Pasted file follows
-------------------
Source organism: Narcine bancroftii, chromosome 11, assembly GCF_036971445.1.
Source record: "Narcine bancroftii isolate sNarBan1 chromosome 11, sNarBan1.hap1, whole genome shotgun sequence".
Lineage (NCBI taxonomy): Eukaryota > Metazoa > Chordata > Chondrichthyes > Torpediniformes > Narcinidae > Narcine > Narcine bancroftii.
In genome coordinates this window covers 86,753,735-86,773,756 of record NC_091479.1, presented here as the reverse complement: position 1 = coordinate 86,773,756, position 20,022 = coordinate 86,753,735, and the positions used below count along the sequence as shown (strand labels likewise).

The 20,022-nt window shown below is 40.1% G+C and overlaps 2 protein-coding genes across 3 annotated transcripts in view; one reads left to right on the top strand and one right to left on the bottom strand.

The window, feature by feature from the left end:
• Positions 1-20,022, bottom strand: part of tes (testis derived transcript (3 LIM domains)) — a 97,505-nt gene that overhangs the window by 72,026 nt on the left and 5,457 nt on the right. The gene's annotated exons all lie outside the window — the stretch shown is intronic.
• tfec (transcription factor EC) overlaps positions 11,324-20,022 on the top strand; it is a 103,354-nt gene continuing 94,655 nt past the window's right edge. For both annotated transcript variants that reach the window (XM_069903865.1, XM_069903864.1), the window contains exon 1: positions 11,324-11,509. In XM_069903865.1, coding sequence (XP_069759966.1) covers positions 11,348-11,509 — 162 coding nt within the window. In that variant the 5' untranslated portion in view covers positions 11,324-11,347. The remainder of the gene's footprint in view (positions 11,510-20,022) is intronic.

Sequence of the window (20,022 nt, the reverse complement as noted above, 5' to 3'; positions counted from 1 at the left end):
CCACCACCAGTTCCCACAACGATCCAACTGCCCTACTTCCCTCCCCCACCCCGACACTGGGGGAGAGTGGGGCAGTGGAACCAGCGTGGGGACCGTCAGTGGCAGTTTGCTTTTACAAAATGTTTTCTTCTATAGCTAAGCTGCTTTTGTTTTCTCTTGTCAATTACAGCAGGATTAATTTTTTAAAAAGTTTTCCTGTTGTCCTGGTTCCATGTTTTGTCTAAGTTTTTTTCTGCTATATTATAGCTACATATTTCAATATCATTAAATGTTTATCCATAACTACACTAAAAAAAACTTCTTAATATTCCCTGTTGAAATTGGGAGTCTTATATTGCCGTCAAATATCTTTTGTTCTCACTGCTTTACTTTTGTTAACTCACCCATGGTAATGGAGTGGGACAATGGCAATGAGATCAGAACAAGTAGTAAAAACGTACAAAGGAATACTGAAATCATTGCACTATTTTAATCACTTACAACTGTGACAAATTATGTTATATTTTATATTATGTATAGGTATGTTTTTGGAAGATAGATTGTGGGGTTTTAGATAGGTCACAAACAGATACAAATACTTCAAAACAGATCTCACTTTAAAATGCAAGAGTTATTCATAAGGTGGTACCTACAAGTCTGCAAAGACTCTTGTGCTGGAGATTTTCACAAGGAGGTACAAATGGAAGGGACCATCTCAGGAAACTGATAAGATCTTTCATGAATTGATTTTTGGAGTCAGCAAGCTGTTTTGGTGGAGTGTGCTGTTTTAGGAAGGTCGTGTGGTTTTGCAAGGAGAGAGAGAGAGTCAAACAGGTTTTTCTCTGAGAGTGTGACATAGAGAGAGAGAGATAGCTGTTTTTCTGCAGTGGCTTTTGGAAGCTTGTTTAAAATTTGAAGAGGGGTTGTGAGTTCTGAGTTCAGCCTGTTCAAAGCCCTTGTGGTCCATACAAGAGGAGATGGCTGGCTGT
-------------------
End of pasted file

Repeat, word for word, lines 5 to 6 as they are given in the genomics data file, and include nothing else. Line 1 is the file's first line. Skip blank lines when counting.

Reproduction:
The 20,022-nt window shown below is 40.1% G+C and overlaps 2 protein-coding genes across 3 annotated transcripts in view; one reads left to right on the top strand and one right to left on the bottom strand.

The window, feature by feature from the left end: